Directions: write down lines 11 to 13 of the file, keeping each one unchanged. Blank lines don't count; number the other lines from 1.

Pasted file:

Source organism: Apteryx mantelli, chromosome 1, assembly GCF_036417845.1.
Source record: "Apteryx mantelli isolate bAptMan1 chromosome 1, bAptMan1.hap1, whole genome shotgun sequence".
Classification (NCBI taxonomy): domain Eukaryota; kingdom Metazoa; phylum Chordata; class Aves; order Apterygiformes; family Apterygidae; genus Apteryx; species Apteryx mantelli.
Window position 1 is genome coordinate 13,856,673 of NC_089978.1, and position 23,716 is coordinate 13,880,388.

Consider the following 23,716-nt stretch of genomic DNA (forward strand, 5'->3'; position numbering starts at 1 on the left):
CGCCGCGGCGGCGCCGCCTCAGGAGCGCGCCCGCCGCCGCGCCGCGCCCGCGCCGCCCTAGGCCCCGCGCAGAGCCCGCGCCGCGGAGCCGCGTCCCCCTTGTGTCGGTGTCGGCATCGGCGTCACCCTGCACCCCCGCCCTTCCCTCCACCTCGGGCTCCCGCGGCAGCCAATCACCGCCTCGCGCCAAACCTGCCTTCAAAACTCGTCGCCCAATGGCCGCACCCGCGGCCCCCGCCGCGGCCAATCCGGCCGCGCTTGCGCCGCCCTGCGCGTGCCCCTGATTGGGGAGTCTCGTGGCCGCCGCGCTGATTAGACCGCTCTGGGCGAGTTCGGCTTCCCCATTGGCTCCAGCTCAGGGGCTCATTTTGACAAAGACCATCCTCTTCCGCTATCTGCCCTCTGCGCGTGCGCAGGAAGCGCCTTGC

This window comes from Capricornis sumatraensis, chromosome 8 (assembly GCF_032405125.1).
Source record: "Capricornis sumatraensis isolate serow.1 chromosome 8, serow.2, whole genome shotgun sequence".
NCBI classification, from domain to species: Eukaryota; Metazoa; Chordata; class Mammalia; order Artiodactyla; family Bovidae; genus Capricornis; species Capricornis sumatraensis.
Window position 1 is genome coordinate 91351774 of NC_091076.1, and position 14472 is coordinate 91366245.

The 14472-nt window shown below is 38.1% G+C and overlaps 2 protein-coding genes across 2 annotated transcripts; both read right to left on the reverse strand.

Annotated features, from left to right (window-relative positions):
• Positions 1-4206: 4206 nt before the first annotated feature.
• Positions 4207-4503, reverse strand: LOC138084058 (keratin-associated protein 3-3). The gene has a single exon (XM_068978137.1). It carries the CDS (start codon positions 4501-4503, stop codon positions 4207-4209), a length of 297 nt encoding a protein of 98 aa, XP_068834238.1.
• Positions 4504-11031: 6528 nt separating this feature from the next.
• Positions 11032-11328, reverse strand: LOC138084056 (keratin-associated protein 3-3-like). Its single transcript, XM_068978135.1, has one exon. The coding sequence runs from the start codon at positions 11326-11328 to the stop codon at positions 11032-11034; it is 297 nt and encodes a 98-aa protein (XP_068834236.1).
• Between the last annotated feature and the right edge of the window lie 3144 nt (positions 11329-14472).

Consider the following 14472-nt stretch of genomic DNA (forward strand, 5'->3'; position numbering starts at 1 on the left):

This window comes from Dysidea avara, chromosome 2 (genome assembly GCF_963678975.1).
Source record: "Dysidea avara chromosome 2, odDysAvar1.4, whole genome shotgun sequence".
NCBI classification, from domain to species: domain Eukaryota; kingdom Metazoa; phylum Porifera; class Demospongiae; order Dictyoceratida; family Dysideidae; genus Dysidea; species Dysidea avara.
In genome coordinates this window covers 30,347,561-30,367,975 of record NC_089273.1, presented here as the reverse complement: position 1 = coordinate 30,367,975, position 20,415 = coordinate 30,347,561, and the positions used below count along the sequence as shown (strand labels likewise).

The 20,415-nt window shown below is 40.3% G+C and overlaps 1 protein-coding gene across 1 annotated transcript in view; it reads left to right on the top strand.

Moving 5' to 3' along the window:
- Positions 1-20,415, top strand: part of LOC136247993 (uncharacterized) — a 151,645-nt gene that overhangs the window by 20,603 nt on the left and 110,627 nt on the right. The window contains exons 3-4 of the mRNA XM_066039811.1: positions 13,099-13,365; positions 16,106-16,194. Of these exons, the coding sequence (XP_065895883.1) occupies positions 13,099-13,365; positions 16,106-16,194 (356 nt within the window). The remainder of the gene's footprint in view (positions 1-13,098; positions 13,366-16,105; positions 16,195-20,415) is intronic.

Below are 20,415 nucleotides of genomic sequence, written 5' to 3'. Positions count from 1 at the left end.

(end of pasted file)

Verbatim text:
The 14472-nt window shown below is 38.1% G+C and overlaps 2 protein-coding genes across 2 annotated transcripts; both read right to left on the reverse strand.

Annotated features, from left to right (window-relative positions):
• Positions 1-4206: 4206 nt before the first annotated feature.